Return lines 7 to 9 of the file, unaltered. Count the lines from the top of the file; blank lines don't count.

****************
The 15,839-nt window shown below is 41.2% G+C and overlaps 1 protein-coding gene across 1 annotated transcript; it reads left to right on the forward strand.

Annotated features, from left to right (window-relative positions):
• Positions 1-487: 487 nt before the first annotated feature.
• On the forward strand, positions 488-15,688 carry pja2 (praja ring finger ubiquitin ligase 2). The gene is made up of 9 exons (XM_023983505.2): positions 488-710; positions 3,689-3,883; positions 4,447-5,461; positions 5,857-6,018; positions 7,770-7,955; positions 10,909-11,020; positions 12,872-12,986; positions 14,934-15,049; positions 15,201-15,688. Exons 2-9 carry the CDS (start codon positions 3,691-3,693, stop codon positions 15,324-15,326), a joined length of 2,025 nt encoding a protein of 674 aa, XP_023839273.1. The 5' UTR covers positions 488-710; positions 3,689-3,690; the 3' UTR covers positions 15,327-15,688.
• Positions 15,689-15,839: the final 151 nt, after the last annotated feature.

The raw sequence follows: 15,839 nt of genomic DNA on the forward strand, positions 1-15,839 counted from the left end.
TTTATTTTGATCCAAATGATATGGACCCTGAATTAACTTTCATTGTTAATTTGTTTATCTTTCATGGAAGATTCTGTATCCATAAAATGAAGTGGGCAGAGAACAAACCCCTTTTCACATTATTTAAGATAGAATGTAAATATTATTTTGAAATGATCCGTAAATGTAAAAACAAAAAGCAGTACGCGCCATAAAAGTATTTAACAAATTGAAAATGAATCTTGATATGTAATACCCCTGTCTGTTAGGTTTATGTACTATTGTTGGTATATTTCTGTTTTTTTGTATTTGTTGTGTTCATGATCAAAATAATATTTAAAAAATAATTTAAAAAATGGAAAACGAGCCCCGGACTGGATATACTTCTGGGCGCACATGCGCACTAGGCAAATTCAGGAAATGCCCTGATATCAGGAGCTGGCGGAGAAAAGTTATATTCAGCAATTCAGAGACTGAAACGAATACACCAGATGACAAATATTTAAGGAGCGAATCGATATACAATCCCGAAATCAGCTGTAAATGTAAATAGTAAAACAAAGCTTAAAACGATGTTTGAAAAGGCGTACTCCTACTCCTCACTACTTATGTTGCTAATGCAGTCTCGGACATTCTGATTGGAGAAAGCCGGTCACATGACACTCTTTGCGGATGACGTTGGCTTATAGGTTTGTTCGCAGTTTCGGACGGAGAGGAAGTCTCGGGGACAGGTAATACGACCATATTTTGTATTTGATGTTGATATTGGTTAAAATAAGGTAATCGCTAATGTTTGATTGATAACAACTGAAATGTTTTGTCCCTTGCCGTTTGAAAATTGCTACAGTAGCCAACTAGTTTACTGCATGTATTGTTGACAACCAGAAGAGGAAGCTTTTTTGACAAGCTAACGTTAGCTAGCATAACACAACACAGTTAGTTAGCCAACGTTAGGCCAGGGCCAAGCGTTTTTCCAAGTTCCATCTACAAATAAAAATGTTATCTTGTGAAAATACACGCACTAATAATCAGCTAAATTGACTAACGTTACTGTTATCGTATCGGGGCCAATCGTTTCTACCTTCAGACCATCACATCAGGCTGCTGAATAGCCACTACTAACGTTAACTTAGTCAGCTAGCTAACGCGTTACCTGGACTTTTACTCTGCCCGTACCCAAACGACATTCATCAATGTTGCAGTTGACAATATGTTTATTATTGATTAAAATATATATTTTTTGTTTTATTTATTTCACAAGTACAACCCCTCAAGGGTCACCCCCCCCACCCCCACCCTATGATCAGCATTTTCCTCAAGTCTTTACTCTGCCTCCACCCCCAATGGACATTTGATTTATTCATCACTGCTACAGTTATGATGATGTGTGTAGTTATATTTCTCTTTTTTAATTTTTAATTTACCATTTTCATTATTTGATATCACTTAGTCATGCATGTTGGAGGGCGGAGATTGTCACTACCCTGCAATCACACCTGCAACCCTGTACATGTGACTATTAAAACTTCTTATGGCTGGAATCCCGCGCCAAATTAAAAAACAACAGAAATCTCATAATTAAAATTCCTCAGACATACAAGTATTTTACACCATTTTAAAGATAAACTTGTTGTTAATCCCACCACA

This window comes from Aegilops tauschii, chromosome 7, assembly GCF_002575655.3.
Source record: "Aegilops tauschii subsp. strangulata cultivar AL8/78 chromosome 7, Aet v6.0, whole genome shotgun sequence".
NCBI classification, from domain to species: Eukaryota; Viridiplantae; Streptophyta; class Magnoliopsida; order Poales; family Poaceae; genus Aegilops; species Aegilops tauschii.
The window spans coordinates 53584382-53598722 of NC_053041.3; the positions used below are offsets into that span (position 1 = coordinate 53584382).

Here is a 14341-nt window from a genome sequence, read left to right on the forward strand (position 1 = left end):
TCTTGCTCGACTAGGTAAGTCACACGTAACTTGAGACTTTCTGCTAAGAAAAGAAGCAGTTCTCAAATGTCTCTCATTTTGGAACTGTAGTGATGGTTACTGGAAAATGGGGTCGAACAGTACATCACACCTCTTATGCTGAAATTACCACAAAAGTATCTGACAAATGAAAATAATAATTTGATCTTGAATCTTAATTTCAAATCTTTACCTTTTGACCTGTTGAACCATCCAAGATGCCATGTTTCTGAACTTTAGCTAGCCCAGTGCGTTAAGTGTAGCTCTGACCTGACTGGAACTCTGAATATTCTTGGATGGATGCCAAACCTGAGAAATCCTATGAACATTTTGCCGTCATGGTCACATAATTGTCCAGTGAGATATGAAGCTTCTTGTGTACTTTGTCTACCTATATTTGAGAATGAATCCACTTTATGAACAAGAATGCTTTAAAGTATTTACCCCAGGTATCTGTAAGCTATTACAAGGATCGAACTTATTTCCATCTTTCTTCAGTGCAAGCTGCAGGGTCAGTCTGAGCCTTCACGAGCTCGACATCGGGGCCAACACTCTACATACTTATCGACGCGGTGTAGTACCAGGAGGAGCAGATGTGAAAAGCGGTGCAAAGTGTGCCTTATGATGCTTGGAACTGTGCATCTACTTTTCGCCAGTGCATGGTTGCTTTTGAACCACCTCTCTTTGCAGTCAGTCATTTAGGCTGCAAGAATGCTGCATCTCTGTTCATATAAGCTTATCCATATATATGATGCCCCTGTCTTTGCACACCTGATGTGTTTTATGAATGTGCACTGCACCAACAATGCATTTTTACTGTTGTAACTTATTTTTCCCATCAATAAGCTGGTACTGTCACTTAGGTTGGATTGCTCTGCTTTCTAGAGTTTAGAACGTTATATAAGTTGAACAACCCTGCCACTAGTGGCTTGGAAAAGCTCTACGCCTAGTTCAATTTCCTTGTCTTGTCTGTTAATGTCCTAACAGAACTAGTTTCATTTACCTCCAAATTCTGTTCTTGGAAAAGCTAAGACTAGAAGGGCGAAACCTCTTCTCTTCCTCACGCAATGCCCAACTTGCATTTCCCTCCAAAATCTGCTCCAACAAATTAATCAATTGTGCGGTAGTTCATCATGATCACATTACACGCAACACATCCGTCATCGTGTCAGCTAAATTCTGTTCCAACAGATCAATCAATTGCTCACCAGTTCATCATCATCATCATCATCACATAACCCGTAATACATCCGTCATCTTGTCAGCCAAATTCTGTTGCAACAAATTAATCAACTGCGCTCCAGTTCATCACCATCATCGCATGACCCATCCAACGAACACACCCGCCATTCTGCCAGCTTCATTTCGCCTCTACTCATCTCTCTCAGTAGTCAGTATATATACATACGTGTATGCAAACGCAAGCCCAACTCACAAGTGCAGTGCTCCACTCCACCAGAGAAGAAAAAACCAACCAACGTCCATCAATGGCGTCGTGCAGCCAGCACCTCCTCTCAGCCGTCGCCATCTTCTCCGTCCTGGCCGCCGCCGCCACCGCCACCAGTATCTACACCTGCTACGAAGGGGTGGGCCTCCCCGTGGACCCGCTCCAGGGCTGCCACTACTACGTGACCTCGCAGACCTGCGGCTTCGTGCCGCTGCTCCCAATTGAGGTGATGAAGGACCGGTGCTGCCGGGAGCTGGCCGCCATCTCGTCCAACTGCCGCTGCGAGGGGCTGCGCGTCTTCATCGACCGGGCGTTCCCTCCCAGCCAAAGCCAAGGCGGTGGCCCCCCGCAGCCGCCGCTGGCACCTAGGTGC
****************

TTTATTTTGATCCAAATGATATGGACCCTGAATTAACTTTCATTGTTAATTTGTTTATCTTTCATGGAAGATTCTGTATCCATAAAATGAAGTGGGCAGAGAACAAACCCCTTTTCACATTATTTAAGATAGAATGTAAATATTATTTTGAAATGATCCGTAAATGTAAAAACAAAAAGCAGTACGCGCCATAAAAGTATTTAACAAATTGAAAATGAATCTTGATATGTAATACCCCTGTCTGTTAGGTTTATGTACTATTGTTGGTATATTTCTGTTTTTTTGTATTTGTTGTGTTCATGATCAAAATAATATTTAAAAAATAATTTAAAAAATGGAAAACGAGCCCCGGACTGGATATACTTCTGGGCGCACATGCGCACTAGGCAAATTCAGGAAATGCCCTGATATCAGGAGCTGGCGGAGAAAAGTTATATTCAGCAATTCAGAGACTGAAACGAATACACCAGATGACAAATATTTAAGGAGCGAATCGATATACAATCCCGAAATCAGCTGTAAATGTAAATAGTAAAACAAAGCTTAAAACGATGTTTGAAAAGGCGTACTCCTACTCCTCACTACTTATGTTGCTAATGCAGTCTCGGACATTCTGATTGGAGAAAGCCGGTCACATGACACTCTTTGCGGATGACGTTGGCTTATAGGTTTGTTCGCAGTTTCGGACGGAGAGGAAGTCTCGGGGACAGGTAATACGACCATATTTTGTATTTGATGTTGATATTGGTTAAAATAAGGTAATCGCTAATGTTTGATTGATAACAACTGAAATGTTTTGTCCCTTGCCGTTTGAAAATTGCTACAGTAGCCAACTAGTTTACTGCATGTATTGTTGACAACCAGAAGAGGAAGCTTTTTTGACAAGCTAACGTTAGCTAGCATAACACAACACAGTTAGTTAGCCAACGTTAGGCCAGGGCCAAGCGTTTTTCCAAGTTCCATCTACAAATAAAAATGTTATCTTGTGAAAATACACGCACTAATAATCAGCTAAATTGACTAACGTTACTGTTATCGTATCGGGGCCAATCGTTTCTACCTTCAGACCATCACATCAGGCTGCTGAATAGCCACTACTAACGTTAACTTAGTCAGCTAGCTAACGCGTTACCTGGACTTTTACTCTGCCCGTACCCAAACGACATTCATCAATGTTGCAGTTGACAATATGTTTATTATTGATTAAAATATATATTTTTTGTTTTATTTATTTCACAAGTACAACCCCTCAAGGGTCACCCCCCCCACCCCCACCCTATGATCAGCATTTTCCTCAAGTCTTTACTCTGCCTCCACCCCCAATGGACATTTGATTTATTCATCACTGCTACAGTTATGATGATGTGTGTAGTTATATTTCTCTTTTTTAATTTTTAATTTACCATTTTCATTATTTGATATCACTTAGTCATGCATGTTGGAGGGCGGAGATTGTCACTACCCTGCAATCACACCTGCAACCCTGTACATGTGACTATTAAAACTTCTTATGGCTGGAATCCCGCGCCAAATTAAAAAACAACAGAAATCTCATAATTAAAATTCCTCAGACATACAAGTATTTTACACCATTTTAAAGATAAACTTGTTGTTAATCCCACCACA

This window comes from Aegilops tauschii, chromosome 7, assembly GCF_002575655.3.
Source record: "Aegilops tauschii subsp. strangulata cultivar AL8/78 chromosome 7, Aet v6.0, whole genome shotgun sequence".